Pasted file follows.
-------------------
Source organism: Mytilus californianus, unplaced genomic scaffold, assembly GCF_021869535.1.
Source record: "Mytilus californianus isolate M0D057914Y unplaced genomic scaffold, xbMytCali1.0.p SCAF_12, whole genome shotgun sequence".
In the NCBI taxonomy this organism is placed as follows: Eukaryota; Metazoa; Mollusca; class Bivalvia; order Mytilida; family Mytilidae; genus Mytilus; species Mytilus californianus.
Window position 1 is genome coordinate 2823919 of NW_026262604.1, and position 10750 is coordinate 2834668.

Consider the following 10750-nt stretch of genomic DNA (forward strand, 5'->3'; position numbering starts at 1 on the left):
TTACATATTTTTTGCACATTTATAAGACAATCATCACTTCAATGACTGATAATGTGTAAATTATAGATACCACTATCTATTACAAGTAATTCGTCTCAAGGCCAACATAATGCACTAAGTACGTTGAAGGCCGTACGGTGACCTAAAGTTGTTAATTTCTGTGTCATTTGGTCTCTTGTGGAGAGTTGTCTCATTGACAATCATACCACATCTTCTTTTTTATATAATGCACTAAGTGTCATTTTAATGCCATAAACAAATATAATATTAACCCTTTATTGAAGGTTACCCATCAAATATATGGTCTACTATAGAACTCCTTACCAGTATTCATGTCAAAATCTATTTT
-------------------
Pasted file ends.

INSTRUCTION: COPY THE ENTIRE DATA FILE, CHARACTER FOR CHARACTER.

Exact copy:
Source organism: Mytilus californianus, unplaced genomic scaffold, assembly GCF_021869535.1.
Source record: "Mytilus californianus isolate M0D057914Y unplaced genomic scaffold, xbMytCali1.0.p SCAF_12, whole genome shotgun sequence".
In the NCBI taxonomy this organism is placed as follows: Eukaryota; Metazoa; Mollusca; class Bivalvia; order Mytilida; family Mytilidae; genus Mytilus; species Mytilus californianus.
Window position 1 is genome coordinate 2823919 of NW_026262604.1, and position 10750 is coordinate 2834668.

Consider the following 10750-nt stretch of genomic DNA (forward strand, 5'->3'; position numbering starts at 1 on the left):
TTACATATTTTTTGCACATTTATAAGACAATCATCACTTCAATGACTGATAATGTGTAAATTATAGATACCACTATCTATTACAAGTAATTCGTCTCAAGGCCAACATAATGCACTAAGTACGTTGAAGGCCGTACGGTGACCTAAAGTTGTTAATTTCTGTGTCATTTGGTCTCTTGTGGAGAGTTGTCTCATTGACAATCATACCACATCTTCTTTTTTATATAATGCACTAAGTGTCATTTTAATGCCATAAACAAATATAATATTAACCCTTTATTGAAGGTTACCCATCAAATATATGGTCTACTATAGAACTCCTTACCAGTATTCATGTCAAAATCTATTTT